But it seems that such problems aren't unique to Ancestry - Bryan discovered that his Genes Reunited tree had been corrupted: "Thank you for your advice many months ago to store family tree data on my own system rather than rely on an online service. Perhaps another warning to your newsletter readers would be appropriate.... I was surprised to find that marriage data in my tree had been swapped for two direct ancestor couples, two generations apart.... I think this is unlikely to be a single error in my tree only and fear that extensive corruption of data/pointers may have taken place."
Have you noticed any problems with the data in your online tree becoming corrupted?
Note: Bryan didn't lose any data because he stores his family tree program on his own computer, using Genopro (which is also the program I use myself). Even before these recent revelations I would never entrust my data to a website - I feel much happier having it on my own computer. If you're looking for a family tree program the best advice I can give is to "try before you buy", because everyone has different needs.
Findmypast.com.au has signed a contract to publish all of the registered wills for New South Wales, the most populous Australian state, up to 1952. The official copies are handwritten from around 1800-1924, then typewritten for the period to 1952.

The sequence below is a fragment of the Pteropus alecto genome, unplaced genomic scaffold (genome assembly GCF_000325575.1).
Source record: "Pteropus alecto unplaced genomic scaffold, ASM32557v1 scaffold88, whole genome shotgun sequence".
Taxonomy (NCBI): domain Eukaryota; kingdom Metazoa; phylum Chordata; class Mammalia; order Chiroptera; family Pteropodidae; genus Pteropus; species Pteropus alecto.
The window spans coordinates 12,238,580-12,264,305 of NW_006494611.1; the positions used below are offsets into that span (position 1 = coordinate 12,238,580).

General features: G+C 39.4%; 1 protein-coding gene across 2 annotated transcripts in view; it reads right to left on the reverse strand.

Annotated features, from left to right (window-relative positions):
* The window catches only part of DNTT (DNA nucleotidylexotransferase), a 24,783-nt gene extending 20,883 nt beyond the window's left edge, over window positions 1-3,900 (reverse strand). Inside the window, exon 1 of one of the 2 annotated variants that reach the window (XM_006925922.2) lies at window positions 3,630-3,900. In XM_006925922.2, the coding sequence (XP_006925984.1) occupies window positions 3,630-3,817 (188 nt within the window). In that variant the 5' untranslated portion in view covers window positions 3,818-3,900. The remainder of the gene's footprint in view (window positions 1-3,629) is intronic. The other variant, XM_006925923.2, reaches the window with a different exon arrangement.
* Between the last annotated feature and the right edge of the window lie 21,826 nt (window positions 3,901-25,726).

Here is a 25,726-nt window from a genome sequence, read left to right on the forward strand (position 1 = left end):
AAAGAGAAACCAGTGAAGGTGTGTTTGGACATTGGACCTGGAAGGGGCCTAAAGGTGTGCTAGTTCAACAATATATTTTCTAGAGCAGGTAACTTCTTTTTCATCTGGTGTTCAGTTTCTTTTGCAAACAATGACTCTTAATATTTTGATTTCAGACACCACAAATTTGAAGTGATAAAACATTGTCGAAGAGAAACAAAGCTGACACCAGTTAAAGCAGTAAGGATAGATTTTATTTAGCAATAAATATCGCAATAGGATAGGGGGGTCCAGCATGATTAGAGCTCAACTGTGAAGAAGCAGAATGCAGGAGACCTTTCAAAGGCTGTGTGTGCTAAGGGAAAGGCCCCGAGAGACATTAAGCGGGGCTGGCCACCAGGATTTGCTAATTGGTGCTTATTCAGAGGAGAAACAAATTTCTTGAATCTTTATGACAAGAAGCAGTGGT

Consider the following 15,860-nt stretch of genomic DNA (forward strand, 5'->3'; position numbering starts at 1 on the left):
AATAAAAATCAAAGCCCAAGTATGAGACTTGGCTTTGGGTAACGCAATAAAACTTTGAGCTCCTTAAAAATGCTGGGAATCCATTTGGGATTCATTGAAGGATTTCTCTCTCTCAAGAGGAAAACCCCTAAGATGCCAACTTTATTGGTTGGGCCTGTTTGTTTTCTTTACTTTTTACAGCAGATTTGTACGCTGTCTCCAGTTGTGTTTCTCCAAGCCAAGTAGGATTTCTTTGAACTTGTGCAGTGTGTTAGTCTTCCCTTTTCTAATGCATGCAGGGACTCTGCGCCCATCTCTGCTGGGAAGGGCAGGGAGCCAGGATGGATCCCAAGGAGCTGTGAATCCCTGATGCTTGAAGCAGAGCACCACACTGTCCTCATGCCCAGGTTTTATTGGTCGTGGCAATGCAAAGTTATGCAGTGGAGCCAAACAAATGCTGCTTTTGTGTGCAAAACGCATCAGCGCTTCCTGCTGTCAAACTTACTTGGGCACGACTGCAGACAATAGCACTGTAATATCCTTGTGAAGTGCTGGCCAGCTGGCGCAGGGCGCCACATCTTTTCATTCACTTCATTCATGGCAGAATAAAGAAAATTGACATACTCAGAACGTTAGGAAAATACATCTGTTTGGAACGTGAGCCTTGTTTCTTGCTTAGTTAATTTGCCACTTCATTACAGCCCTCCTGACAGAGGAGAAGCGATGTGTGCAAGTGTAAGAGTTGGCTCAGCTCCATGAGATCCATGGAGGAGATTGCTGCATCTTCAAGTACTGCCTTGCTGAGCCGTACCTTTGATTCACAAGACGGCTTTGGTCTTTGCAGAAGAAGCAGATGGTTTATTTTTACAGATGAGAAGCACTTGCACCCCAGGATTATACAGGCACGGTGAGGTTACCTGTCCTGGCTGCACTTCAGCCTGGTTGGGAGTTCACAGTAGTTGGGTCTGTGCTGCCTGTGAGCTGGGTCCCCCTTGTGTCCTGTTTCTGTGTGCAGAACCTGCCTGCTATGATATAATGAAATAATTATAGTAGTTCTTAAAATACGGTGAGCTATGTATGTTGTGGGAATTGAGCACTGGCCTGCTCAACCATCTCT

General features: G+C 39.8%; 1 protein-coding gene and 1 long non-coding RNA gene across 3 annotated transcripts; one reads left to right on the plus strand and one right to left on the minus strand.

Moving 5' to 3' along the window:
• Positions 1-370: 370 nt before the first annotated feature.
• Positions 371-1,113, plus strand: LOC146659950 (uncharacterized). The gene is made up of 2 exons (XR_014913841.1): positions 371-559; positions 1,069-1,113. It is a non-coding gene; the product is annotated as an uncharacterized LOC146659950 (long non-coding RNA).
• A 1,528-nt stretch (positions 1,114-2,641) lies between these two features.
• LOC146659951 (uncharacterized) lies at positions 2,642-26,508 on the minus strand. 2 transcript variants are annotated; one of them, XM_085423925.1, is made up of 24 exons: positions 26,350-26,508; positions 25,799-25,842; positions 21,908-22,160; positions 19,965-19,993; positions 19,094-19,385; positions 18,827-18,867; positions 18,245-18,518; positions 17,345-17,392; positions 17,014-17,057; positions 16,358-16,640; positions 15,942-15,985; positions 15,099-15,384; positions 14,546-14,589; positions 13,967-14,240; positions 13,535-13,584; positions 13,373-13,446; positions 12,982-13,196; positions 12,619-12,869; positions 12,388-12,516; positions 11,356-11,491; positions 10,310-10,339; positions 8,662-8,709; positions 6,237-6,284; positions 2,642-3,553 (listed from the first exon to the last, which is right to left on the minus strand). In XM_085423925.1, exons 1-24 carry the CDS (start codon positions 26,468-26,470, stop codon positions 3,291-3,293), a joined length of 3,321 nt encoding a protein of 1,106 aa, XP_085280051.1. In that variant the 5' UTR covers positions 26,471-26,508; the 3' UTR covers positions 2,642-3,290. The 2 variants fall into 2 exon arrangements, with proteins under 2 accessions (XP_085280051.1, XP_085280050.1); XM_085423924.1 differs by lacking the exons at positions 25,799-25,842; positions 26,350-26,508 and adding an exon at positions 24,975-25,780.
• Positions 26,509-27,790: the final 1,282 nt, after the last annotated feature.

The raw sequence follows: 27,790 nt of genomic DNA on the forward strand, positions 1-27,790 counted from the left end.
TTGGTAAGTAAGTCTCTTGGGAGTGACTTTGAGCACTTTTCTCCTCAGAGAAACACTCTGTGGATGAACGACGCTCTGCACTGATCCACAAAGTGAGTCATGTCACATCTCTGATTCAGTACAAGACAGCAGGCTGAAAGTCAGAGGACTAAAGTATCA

It is anticipated that the wills should be online before the end of this year, and I would expect them to be available to World subscribers at the UK site, although that has yet to be confirmed.
New South Wales has been in the news recently for another reason - a court there recently decided that† birth, marriage, and death registrations do not need to specify whether the individual is male or female. You'll find more information here.
In Canada the Statistics Act allows personal data from the censuses from 1901 to 2011 to be released once it is 92 years old, and earlier this year it was anticipated that the 1921 Census would be published on 1st June 2013, precisely 92 years after it was collected.
However, that didn't happen - although according to an article dated 4th June "Library and Archives Canada is committed to making the 1921 Censusí rich and complex information accessible and available to all Canadians, no matter where they live, in the next few weeks. Further details on the 1921 Censusí availability will be shared once they are available."
According to John Grenham, author of Tracing Your Irish Ancestors (now in its 4th edition) there is little chance that the 1926 Census of Ireland, the first to be carried out after the Irish Free State was established in 1922, will be released before the statutory 100-year period expires in 2027.
Previously the campaign for early release seemed to be gaining ground - only now is the determination of the Central Statistics Office to keep to the original schedule becoming clear. However it's worth bearing in mind that there are potential disadvantages for the family historians of the future in pressing for early release - members of the public may be less likely to participate in future censuses if they are concerned that their personal data could be released during their lifetime.